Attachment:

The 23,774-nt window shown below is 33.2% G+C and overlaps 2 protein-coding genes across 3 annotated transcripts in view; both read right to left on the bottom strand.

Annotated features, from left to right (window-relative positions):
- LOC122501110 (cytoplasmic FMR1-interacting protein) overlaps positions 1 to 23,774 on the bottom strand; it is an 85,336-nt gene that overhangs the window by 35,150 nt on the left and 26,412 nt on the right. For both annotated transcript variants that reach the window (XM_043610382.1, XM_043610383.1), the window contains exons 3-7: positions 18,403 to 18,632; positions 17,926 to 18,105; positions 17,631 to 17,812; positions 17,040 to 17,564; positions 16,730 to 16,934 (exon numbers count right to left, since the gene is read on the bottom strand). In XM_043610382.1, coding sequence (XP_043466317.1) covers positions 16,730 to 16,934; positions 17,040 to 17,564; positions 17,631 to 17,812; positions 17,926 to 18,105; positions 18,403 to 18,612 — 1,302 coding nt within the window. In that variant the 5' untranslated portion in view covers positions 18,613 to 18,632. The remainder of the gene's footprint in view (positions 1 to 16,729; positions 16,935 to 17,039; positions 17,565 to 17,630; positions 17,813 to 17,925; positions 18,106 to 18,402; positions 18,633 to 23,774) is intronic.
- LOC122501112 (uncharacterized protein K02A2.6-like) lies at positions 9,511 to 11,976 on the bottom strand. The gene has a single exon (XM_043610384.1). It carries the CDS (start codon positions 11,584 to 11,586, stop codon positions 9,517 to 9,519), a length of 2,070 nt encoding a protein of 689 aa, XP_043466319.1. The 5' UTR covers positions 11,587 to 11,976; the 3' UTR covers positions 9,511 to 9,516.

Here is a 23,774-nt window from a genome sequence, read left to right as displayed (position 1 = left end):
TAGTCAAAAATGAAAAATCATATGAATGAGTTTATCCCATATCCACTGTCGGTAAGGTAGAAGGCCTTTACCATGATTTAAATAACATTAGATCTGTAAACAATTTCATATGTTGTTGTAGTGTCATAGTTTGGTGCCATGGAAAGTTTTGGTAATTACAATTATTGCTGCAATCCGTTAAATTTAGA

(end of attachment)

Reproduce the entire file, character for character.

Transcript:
The 23,774-nt window shown below is 33.2% G+C and overlaps 2 protein-coding genes across 3 annotated transcripts in view; both read right to left on the bottom strand.

Annotated features, from left to right (window-relative positions):
- LOC122501110 (cytoplasmic FMR1-interacting protein) overlaps positions 1 to 23,774 on the bottom strand; it is an 85,336-nt gene that overhangs the window by 35,150 nt on the left and 26,412 nt on the right. For both annotated transcript variants that reach the window (XM_043610382.1, XM_043610383.1), the window contains exons 3-7: positions 18,403 to 18,632; positions 17,926 to 18,105; positions 17,631 to 17,812; positions 17,040 to 17,564; positions 16,730 to 16,934 (exon numbers count right to left, since the gene is read on the bottom strand). In XM_043610382.1, coding sequence (XP_043466317.1) covers positions 16,730 to 16,934; positions 17,040 to 17,564; positions 17,631 to 17,812; positions 17,926 to 18,105; positions 18,403 to 18,612 — 1,302 coding nt within the window. In that variant the 5' untranslated portion in view covers positions 18,613 to 18,632. The remainder of the gene's footprint in view (positions 1 to 16,729; positions 16,935 to 17,039; positions 17,565 to 17,630; positions 17,813 to 17,925; positions 18,106 to 18,402; positions 18,633 to 23,774) is intronic.
- LOC122501112 (uncharacterized protein K02A2.6-like) lies at positions 9,511 to 11,976 on the bottom strand. The gene has a single exon (XM_043610384.1). It carries the CDS (start codon positions 11,584 to 11,586, stop codon positions 9,517 to 9,519), a length of 2,070 nt encoding a protein of 689 aa, XP_043466319.1. The 5' UTR covers positions 11,587 to 11,976; the 3' UTR covers positions 9,511 to 9,516.

Here is a 23,774-nt window from a genome sequence, read left to right as displayed (position 1 = left end):
TAGTCAAAAATGAAAAATCATATGAATGAGTTTATCCCATATCCACTGTCGGTAAGGTAGAAGGCCTTTACCATGATTTAAATAACATTAGATCTGTAAACAATTTCATATGTTGTTGTAGTGTCATAGTTTGGTGCCATGGAAAGTTTTGGTAATTACAATTATTGCTGCAATCCGTTAAATTTAGA